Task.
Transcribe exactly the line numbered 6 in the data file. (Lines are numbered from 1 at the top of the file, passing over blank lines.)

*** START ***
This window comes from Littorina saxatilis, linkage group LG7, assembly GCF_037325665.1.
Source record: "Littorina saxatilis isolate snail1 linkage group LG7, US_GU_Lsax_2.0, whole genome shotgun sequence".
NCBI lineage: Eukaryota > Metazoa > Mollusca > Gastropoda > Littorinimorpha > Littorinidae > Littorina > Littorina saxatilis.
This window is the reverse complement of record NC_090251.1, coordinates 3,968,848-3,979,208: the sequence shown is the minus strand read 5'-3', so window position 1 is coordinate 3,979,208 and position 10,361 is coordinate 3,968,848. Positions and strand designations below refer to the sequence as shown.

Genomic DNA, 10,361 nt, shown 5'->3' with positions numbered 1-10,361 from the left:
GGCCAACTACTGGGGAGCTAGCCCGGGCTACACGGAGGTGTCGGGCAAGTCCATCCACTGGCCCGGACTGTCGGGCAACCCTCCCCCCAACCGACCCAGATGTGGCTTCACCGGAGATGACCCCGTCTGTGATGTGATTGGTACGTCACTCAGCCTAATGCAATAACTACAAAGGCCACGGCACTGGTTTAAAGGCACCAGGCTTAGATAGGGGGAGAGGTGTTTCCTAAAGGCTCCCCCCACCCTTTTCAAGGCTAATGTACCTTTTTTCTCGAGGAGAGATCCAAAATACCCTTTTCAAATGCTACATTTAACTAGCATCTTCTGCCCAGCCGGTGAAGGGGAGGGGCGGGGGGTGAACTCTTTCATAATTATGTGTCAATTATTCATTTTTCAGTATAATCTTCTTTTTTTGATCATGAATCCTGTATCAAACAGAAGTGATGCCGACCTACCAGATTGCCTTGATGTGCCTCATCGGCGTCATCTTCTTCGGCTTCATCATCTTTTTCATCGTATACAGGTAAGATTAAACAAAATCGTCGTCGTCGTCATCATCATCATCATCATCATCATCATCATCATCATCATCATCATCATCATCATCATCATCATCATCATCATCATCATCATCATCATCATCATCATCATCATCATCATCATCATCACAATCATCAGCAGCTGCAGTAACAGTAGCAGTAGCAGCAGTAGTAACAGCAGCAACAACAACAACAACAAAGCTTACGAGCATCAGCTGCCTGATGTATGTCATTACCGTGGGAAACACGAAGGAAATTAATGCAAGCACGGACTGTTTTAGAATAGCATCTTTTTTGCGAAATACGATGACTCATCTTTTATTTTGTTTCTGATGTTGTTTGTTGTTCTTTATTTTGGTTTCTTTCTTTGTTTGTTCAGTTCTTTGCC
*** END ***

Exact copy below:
GGCCAACTACTGGGGAGCTAGCCCGGGCTACACGGAGGTGTCGGGCAAGTCCATCCACTGGCCCGGACTGTCGGGCAACCCTCCCCCCAACCGACCCAGATGTGGCTTCACCGGAGATGACCCCGTCTGTGATGTGATTGGTACGTCACTCAGCCTAATGCAATAACTACAAAGGCCACGGCACTGGTTTAAAGGCACCAGGCTTAGATAGGGGGAGAGGTGTTTCCTAAAGGCTCCCCCCACCCTTTTCAAGGCTAATGTACCTTTTTTCTCGAGGAGAGATCCAAAATACCCTTTTCAAATGCTACATTTAACTAGCATCTTCTGCCCAGCCGGTGAAGGGGAGGGGCGGGGGGTGAACTCTTTCATAATTATGTGTCAATTATTCATTTTTCAGTATAATCTTCTTTTTTTGATCATGAATCCTGTATCAAACAGAAGTGATGCCGACCTACCAGATTGCCTTGATGTGCCTCATCGGCGTCATCTTCTTCGGCTTCATCATCTTTTTCATCGTATACAGGTAAGATTAAACAAAATCGTCGTCGTCGTCATCATCATCATCATCATCATCATCATCATCATCATCATCATCATCATCATCATCATCATCATCATCATCATCATCATCATCATCATCATCATCATCATCATCATCATCATCATCACAATCATCAGCAGCTGCAGTAACAGTAGCAGTAGCAGCAGTAGTAACAGCAGCAACAACAACAACAACAAAGCTTACGAGCATCAGCTGCCTGATGTATGTCATTACCGTGGGAAACACGAAGGAAATTAATGCAAGCACGGACTGTTTTAGAATAGCATCTTTTTTGCGAAATACGATGACTCATCTTTTATTTTGTTTCTGATGTTGTTTGTTGTTCTTTATTTTGGTTTCTTTCTTTGTTTGTTCAGTTCTTTGCC